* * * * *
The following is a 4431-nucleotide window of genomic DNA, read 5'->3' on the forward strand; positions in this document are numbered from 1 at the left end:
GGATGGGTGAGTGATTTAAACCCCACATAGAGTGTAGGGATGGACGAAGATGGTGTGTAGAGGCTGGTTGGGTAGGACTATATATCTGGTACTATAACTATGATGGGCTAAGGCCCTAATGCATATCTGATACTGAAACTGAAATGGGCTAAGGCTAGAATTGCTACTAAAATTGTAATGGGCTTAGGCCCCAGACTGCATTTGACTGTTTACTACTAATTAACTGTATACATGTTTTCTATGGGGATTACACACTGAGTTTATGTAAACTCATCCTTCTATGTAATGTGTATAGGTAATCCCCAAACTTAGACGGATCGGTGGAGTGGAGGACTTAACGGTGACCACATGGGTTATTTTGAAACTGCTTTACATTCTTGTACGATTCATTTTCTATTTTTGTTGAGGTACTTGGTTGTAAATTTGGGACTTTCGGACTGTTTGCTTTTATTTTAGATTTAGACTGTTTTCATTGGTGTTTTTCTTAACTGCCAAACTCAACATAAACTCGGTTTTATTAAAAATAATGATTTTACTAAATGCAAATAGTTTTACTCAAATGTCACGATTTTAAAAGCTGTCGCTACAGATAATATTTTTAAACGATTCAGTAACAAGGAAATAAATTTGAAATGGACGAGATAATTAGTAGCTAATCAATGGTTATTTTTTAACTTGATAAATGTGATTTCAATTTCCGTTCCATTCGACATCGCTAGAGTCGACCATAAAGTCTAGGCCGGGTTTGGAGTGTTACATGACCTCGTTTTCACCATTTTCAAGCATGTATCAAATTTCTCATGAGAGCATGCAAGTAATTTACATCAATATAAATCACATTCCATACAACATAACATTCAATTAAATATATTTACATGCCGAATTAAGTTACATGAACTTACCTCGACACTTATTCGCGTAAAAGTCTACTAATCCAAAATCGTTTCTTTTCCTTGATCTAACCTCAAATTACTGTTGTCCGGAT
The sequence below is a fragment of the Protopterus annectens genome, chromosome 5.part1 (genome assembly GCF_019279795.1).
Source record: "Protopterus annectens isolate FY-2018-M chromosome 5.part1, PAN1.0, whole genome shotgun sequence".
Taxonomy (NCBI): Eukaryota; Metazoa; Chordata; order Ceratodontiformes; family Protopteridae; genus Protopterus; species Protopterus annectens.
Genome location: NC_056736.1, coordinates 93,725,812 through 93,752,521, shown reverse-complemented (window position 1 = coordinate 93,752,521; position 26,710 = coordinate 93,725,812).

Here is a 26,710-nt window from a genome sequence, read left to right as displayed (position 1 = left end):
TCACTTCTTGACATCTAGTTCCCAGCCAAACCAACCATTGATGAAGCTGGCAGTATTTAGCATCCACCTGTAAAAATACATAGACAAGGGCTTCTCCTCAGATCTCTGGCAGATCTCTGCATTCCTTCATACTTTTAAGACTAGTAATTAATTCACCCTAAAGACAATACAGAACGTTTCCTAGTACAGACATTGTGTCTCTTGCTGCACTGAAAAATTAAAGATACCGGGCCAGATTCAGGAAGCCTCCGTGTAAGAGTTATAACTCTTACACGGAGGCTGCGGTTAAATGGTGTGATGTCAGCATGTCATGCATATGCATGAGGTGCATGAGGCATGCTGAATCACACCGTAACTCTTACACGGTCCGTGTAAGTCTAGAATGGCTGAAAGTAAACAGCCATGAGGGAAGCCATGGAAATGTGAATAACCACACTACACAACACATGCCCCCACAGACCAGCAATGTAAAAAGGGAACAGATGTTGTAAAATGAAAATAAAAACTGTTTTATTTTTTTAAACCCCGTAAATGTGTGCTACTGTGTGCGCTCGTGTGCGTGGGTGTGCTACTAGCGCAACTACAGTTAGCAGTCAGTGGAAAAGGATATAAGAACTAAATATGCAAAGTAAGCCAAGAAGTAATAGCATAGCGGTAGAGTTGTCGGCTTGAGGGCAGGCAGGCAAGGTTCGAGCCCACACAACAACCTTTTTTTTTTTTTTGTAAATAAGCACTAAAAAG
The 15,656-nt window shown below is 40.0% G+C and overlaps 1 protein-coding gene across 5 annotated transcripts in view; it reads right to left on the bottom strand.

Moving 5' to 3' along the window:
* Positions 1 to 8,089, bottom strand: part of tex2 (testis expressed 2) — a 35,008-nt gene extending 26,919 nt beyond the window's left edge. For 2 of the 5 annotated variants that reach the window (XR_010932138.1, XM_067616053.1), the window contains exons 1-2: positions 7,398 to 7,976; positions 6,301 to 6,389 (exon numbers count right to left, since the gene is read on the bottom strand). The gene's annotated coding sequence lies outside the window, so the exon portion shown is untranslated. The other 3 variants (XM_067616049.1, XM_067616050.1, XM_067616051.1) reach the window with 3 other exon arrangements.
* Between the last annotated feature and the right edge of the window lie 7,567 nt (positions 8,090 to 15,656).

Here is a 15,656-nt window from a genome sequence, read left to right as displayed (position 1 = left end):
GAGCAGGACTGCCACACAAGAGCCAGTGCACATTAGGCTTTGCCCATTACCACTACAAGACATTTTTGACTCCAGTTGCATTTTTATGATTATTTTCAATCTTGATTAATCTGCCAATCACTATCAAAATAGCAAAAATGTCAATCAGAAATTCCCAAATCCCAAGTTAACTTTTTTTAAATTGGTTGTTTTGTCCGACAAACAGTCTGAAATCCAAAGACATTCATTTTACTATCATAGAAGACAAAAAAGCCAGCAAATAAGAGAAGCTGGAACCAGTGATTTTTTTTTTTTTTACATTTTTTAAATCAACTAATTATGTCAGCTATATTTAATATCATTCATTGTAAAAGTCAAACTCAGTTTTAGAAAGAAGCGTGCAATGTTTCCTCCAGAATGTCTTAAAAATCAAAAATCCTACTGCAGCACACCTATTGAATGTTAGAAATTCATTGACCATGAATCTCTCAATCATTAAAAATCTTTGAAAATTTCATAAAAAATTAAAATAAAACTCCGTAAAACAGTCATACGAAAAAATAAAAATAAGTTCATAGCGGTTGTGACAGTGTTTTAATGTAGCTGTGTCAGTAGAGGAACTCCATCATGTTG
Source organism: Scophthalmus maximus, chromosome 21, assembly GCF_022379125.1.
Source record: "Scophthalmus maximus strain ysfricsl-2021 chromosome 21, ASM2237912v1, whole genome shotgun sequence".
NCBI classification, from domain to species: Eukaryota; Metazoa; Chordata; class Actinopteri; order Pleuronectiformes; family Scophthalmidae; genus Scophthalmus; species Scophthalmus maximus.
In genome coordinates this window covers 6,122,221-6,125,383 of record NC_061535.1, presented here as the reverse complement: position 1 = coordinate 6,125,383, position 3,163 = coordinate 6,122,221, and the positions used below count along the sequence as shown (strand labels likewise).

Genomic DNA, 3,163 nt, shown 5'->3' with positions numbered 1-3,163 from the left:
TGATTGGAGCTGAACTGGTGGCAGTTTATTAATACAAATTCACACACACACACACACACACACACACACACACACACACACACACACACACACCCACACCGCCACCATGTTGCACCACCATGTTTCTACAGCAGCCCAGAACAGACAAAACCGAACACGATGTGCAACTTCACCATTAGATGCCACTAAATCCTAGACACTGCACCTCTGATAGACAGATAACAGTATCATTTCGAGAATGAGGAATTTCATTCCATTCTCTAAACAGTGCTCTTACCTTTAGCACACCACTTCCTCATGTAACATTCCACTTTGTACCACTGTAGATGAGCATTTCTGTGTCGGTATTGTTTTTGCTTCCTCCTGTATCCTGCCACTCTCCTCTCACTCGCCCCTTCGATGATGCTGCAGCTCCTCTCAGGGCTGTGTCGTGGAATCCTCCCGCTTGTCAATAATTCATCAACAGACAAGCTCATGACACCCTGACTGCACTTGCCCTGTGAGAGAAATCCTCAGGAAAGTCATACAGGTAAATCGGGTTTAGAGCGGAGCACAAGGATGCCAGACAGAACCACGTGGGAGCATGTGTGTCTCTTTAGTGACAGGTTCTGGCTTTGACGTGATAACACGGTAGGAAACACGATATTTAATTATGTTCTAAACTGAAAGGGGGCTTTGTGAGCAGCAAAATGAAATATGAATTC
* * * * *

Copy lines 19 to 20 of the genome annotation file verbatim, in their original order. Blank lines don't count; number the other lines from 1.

Genomic DNA, 3,163 nt, shown 5'->3' with positions numbered 1-3,163 from the left:
TGATTGGAGCTGAACTGGTGGCAGTTTATTAATACAAATTCACACACACACACACACACACACACACACACACACACACACACACACACACACCCACACCGCCACCATGTTGCACCACCATGTTTCTACAGCAGCCCAGAACAGACAAAACCGAACACGATGTGCAACTTCACCATTAGATGCCACTAAATCCTAGACACTGCACCTCTGATAGACAGATAACAGTATCATTTCGAGAATGAGGAATTTCATTCCATTCTCTAAACAGTGCTCTTACCTTTAGCACACCACTTCCTCATGTAACATTCCACTTTGTACCACTGTAGATGAGCATTTCTGTGTCGGTATTGTTTTTGCTTCCTCCTGTATCCTGCCACTCTCCTCTCACTCGCCCCTTCGATGATGCTGCAGCTCCTCTCAGGGCTGTGTCGTGGAATCCTCCCGCTTGTCAATAATTCATCAACAGACAAGCTCATGACACCCTGACTGCACTTGCCCTGTGAGAGAAATCCTCAGGAAAGTCATACAGGTAAATCGGGTTTAGAGCGGAGCACAAGGATGCCAGACAGAACCACGTGGGAGCATGTGTGTCTCTTTAGTGACAGGTTCTGGCTTTGACGTGATAACACGGTAGGAAACACGATATTTAATTATGTTCTAAACTGAAAGGGGGCTTTGTGAGCAGCAAAATGAAATATGAATTC